I have modified your code slightly:

from tkinter import *
import sys

adult_fare = 7.45
child_fare = 5.00
adult_tickets = 0

def child_Gui():
    mGui = Tk()
    labelNo = Label(mGui, text = "How many child/concession tickets do you need?").pack()
    input_child = Entry(mGui)
    input_child.pack()
    input_child.focus_set()
    b = Button(mGui, text = "GO", width = 10, command = child_travel)
    b.pack()

def adult_travel():
    global adult_tickets # added
    global input_adult # added
    adult_tickets = input_adult.get() # moved from def adult_Gui()
    print(adult_tickets)

def adult_Gui():
    global adult_tickets
    global input_adult # added
    mGui = Tk()
    labelNo = Label(mGui, text = "How many adult tickets do you need?").pack()
    input_adult = Entry(mGui)
    input_adult.pack()
    input_adult.focus_set()
    b = Button(mGui, text = "GO", width = 10, command = adult_travel)
    b.pack()


def compare_sunday():
    sunday_answer = sundayEntry.get().lower()
    if sunday_answer == "yes":
        global child_fare
        global adult_fare
        adult_fare = 3.00
        child_fare = 3.00
        labelNo = Label(sundayGui, text = "Ok your traveling on a sunday. All prices will be $3.00!!").pack()
        okButton = Button(sundayGui, text = "Click here to continue", width = 40, command = adult_Gui).pack()
    elif sunday_answer == "no":
        labelNo = Label(sundayGui, text = "Ok your not traveling on a sunday.").pack()
        okButton = Button(sundayGui, text = "Click here to continue", width = 40, command = adult_Gui).pack()
    else:
        labelElse = Label(sundayGui, text = "Please type yes or no!!").pack()

sundayGui = Tk()
sundayGui.title("Travel Calculator")
label_sunday = Label(sundayGui, text = "Are you traveling on a sunday?").pack()
sundayEntry = Entry(sundayGui)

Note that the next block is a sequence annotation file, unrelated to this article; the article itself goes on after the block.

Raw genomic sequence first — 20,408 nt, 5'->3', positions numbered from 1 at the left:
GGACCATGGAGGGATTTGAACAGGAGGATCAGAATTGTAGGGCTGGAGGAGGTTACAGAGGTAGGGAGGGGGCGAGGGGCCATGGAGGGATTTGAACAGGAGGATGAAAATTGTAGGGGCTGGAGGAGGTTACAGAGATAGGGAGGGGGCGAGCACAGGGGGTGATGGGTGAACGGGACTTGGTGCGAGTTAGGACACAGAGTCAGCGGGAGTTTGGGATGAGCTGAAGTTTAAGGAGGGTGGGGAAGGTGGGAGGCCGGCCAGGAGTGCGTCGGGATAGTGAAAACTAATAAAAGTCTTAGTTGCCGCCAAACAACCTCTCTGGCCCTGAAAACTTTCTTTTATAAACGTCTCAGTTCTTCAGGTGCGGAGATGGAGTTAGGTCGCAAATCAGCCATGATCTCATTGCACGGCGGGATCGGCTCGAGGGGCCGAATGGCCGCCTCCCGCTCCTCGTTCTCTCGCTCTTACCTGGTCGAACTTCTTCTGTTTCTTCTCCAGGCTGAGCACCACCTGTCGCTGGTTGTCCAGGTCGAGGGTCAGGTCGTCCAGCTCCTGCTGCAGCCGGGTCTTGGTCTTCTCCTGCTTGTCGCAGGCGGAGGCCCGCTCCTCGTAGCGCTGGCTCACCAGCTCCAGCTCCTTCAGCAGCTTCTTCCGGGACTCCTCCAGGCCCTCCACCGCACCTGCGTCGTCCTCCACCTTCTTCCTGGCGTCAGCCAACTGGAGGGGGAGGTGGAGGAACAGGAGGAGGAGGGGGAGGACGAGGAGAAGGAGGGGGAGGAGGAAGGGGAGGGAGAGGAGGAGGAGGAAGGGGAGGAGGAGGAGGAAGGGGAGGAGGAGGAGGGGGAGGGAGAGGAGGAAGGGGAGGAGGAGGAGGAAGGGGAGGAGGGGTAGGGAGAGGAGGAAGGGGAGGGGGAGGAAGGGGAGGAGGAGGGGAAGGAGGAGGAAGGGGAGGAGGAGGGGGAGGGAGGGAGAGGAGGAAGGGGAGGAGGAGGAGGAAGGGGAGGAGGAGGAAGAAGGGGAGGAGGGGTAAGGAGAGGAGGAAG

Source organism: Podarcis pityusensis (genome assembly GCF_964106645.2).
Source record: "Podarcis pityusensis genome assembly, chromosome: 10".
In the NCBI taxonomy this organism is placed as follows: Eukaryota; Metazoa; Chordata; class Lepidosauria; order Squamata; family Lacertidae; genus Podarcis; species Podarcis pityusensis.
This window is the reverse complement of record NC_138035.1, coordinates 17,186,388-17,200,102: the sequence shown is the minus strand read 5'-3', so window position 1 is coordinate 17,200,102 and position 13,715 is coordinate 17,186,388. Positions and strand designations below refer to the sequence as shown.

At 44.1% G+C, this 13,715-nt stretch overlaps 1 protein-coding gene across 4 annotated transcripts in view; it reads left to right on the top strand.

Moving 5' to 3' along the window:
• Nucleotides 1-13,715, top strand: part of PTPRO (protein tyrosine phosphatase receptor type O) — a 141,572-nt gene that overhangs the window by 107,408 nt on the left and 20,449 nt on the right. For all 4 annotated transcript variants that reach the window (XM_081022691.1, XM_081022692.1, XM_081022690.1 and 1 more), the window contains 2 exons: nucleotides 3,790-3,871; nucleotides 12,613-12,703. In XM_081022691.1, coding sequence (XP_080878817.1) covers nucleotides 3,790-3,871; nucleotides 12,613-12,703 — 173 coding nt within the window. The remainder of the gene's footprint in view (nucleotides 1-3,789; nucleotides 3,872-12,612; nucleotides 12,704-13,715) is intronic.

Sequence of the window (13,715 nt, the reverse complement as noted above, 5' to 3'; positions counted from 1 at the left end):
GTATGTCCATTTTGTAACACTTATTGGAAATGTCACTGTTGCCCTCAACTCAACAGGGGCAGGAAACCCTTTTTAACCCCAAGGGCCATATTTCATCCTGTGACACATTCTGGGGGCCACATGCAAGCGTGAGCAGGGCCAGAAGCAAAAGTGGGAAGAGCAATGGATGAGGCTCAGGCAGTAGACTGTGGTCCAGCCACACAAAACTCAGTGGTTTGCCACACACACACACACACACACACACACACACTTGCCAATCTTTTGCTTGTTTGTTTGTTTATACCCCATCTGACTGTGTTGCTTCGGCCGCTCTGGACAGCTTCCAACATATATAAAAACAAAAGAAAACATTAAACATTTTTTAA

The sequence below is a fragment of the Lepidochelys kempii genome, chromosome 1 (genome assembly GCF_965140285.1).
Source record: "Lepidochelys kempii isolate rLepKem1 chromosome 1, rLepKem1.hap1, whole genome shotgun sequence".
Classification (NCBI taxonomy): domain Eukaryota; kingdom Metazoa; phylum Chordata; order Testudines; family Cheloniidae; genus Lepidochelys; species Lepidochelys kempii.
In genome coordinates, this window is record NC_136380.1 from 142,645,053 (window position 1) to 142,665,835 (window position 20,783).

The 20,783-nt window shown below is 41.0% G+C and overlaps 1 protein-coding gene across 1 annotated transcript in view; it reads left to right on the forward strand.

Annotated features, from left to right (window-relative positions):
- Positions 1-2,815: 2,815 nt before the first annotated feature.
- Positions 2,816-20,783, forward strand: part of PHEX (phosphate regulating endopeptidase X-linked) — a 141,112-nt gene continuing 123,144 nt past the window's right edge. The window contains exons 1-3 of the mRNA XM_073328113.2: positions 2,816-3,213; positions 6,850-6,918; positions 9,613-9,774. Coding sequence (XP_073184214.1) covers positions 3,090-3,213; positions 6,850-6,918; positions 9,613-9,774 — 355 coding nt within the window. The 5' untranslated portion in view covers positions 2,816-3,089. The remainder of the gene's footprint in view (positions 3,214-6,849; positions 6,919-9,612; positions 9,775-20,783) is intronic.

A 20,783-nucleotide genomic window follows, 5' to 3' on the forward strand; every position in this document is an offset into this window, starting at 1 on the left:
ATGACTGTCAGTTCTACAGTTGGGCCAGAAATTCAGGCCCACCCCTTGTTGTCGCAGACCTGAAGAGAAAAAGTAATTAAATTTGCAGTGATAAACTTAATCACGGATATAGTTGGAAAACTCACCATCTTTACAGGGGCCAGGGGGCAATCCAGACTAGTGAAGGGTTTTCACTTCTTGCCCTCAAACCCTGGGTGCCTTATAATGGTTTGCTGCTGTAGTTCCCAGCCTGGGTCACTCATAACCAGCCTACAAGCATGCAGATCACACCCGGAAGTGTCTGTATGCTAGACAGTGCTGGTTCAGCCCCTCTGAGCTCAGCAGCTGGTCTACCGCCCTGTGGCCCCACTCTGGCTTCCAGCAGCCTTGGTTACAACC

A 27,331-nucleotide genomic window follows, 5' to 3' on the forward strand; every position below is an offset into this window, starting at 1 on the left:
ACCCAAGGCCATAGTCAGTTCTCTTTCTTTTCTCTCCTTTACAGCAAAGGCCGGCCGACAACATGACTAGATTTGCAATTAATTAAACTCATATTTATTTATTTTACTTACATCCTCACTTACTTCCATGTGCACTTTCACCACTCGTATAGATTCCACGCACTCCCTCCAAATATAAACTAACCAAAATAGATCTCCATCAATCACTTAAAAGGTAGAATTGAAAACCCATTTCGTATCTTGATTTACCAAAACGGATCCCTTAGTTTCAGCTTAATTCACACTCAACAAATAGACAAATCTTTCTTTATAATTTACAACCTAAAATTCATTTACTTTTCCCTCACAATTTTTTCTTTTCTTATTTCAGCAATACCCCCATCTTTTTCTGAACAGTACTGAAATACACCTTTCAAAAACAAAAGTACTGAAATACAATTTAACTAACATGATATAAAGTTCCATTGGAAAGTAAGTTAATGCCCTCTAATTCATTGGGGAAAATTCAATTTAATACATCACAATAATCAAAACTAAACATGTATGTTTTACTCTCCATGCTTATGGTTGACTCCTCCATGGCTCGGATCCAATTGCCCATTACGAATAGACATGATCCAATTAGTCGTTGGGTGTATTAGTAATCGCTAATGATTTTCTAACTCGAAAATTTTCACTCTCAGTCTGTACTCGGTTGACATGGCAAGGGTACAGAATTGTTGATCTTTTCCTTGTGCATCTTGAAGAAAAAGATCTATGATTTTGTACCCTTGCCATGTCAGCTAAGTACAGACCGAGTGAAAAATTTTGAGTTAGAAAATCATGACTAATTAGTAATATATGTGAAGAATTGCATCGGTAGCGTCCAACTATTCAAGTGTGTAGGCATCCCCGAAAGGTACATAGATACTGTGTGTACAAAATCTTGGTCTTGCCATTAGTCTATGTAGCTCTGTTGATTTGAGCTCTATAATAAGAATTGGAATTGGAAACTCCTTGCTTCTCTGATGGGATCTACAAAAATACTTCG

sundayEntry.pack()
sundayEntry.focus_set()
sundayB = Button(sundayGui, text = "Go", width = 10, command = compare_sunday).pack()

sundayGui.mainloop() # added

I commented the alterations. With me it prints the number (actually the string).

share|improve this answer

The Entry widget must have a variable in the 'textvariable' parameter , the variable type should already be declared . Like consider adding the following 3 step process in ur code ;

Var1=IntVar() # 1.First we declare the variable as IntVar()/StringVar() for intergers & strings respectively

input_child = Entry(mGui,textvariable=var1) # 2.Now we assign the variable to a 'textvariable' parameter in the Entry widget.

var1.get() # 3. Now we get the input stored in the variable var1 using the get method .

Always the Entry widget should contain a variable & it should already be assingned as either IntVar()/StringVar() before using it as a 'textvariable' parameter inside the Entry widget .

share|improve this answer
    
Taken literally, your code has the exact same problem as in the question. Namely, you can't expect to be able to get the value before the user has a chance to enter it. Using a IntVar rather than the get method of the entry changes nothing. – Bryan Oakley Sep 24 '13 at 10:54
    
Its generally understood that the variable is a place holder for value the user will enter , Also the code works fine if the variable is declared IntVar() outside the function , n there's always many ways in which the same code can be manipulated , just try for urself if u go wrong Im sure I can help u with n prove it works , Cheers .... – python_powered Sep 24 '13 at 18:53
    
I agree it's generally understand that the variable is a placeholder. However, in this specific case I don't think the OP has that level of understanding -- the code in the question is trying to get the data at the wrong time. The issue isn't how they are getting it, it's when, and your answer doesn't address the when part. – Bryan Oakley Sep 24 '13 at 22:17
    
Yes thats true , I should have explained when , n that ur code does explain well .... – python_powered Sep 25 '13 at 7:21